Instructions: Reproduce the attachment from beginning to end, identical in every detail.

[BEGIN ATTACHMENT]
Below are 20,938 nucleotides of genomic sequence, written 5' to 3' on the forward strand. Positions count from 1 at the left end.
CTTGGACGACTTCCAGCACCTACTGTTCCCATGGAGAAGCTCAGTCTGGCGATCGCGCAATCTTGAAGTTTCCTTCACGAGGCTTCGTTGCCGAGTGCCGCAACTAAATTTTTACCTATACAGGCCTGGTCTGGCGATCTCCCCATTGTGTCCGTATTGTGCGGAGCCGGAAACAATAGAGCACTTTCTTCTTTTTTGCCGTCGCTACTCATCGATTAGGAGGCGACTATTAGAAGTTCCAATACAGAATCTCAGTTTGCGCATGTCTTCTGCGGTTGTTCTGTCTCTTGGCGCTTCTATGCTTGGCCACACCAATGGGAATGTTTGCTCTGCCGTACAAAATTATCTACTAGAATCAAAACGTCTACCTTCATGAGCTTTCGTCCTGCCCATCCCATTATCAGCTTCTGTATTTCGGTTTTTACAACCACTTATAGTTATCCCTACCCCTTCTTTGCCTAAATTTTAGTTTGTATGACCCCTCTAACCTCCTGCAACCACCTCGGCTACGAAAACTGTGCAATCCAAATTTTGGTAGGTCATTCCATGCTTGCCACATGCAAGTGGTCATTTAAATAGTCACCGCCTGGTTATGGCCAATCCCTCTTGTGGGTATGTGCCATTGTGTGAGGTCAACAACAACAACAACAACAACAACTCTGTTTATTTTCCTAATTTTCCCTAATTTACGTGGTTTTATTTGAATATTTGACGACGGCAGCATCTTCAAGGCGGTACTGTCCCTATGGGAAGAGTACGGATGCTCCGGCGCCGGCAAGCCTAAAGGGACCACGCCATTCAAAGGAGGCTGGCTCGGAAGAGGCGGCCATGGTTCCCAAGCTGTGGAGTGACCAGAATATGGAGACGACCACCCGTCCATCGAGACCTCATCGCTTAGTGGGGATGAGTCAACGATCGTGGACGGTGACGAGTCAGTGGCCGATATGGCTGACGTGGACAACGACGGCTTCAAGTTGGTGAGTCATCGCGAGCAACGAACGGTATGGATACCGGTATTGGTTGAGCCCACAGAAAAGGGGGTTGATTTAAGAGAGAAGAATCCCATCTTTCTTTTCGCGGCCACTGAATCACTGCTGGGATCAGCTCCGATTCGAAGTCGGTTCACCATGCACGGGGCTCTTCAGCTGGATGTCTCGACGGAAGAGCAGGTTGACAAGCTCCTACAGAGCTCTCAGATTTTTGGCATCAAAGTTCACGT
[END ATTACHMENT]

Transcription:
Below are 20,938 nucleotides of genomic sequence, written 5' to 3' on the forward strand. Positions count from 1 at the left end.
CTTGGACGACTTCCAGCACCTACTGTTCCCATGGAGAAGCTCAGTCTGGCGATCGCGCAATCTTGAAGTTTCCTTCACGAGGCTTCGTTGCCGAGTGCCGCAACTAAATTTTTACCTATACAGGCCTGGTCTGGCGATCTCCCCATTGTGTCCGTATTGTGCGGAGCCGGAAACAATAGAGCACTTTCTTCTTTTTTGCCGTCGCTACTCATCGATTAGGAGGCGACTATTAGAAGTTCCAATACAGAATCTCAGTTTGCGCATGTCTTCTGCGGTTGTTCTGTCTCTTGGCGCTTCTATGCTTGGCCACACCAATGGGAATGTTTGCTCTGCCGTACAAAATTATCTACTAGAATCAAAACGTCTACCTTCATGAGCTTTCGTCCTGCCCATCCCATTATCAGCTTCTGTATTTCGGTTTTTACAACCACTTATAGTTATCCCTACCCCTTCTTTGCCTAAATTTTAGTTTGTATGACCCCTCTAACCTCCTGCAACCACCTCGGCTACGAAAACTGTGCAATCCAAATTTTGGTAGGTCATTCCATGCTTGCCACATGCAAGTGGTCATTTAAATAGTCACCGCCTGGTTATGGCCAATCCCTCTTGTGGGTATGTGCCATTGTGTGAGGTCAACAACAACAACAACAACAACAACTCTGTTTATTTTCCTAATTTTCCCTAATTTACGTGGTTTTATTTGAATATTTGACGACGGCAGCATCTTCAAGGCGGTACTGTCCCTATGGGAAGAGTACGGATGCTCCGGCGCCGGCAAGCCTAAAGGGACCACGCCATTCAAAGGAGGCTGGCTCGGAAGAGGCGGCCATGGTTCCCAAGCTGTGGAGTGACCAGAATATGGAGACGACCACCCGTCCATCGAGACCTCATCGCTTAGTGGGGATGAGTCAACGATCGTGGACGGTGACGAGTCAGTGGCCGATATGGCTGACGTGGACAACGACGGCTTCAAGTTGGTGAGTCATCGCGAGCAACGAACGGTATGGATACCGGTATTGGTTGAGCCCACAGAAAAGGGGGTTGATTTAAGAGAGAAGAATCCCATCTTTCTTTTCGCGGCCACTGAATCACTGCTGGGATCAGCTCCGATTCGAAGTCGGTTCACCATGCACGGGGCTCTTCAGCTGGATGTCTCGACGGAAGAGCAGGTTGACAAGCTCCTACAGAGCTCTCAGATTTTTGGCATCAAAGTTCACGT